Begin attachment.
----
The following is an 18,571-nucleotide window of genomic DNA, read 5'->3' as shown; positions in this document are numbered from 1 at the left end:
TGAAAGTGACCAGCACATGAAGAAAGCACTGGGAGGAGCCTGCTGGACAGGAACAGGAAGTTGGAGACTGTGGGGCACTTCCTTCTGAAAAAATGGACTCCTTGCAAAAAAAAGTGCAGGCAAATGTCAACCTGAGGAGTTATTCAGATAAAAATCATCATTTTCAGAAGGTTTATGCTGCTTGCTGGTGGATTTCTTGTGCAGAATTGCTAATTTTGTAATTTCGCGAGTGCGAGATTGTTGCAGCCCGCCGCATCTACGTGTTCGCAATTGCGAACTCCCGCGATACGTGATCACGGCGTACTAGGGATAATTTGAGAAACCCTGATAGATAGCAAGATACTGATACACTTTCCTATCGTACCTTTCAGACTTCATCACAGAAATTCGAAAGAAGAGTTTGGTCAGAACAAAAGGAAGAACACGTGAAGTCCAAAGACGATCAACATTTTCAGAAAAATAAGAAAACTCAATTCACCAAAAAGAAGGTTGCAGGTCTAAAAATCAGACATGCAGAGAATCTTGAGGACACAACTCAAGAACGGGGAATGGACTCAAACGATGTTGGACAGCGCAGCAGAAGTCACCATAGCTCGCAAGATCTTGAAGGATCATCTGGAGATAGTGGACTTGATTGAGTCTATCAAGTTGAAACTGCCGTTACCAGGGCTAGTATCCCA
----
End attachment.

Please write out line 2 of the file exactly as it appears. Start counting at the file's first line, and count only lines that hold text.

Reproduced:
TGAAAGTGACCAGCACATGAAGAAAGCACTGGGAGGAGCCTGCTGGACAGGAACAGGAAGTTGGAGACTGTGGGGCACTTCCTTCTGAAAAAATGGACTCCTTGCAAAAAAAAGTGCAGGCAAATGTCAACCTGAGGAGTTATTCAGATAAAAATCATCATTTTCAGAAGGTTTATGCTGCTTGCTGGTGGATTTCTTGTGCAGAATTGCTAATTTTGTAATTTCGCGAGTGCGAGATTGTTGCAGCCCGCCGCATCTACGTGTTCGCAATTGCGAACTCCCGCGATACGTGATCACGGCGTACTAGGGATAATTTGAGAAACCCTGATAGATAGCAAGATACTGATACACTTTCCTATCGTACCTTTCAGACTTCATCACAGAAATTCGAAAGAAGAGTTTGGTCAGAACAAAAGGAAGAACACGTGAAGTCCAAAGACGATCAACATTTTCAGAAAAATAAGAAAACTCAATTCACCAAAAAGAAGGTTGCAGGTCTAAAAATCAGACATGCAGAGAATCTTGAGGACACAACTCAAGAACGGGGAATGGACTCAAACGATGTTGGACAGCGCAGCAGAAGTCACCATAGCTCGCAAGATCTTGAAGGATCATCTGGAGATAGTGGACTTGATTGAGTCTATCAAGTTGAAACTGCCGTTACCAGGGCTAGTATCCCA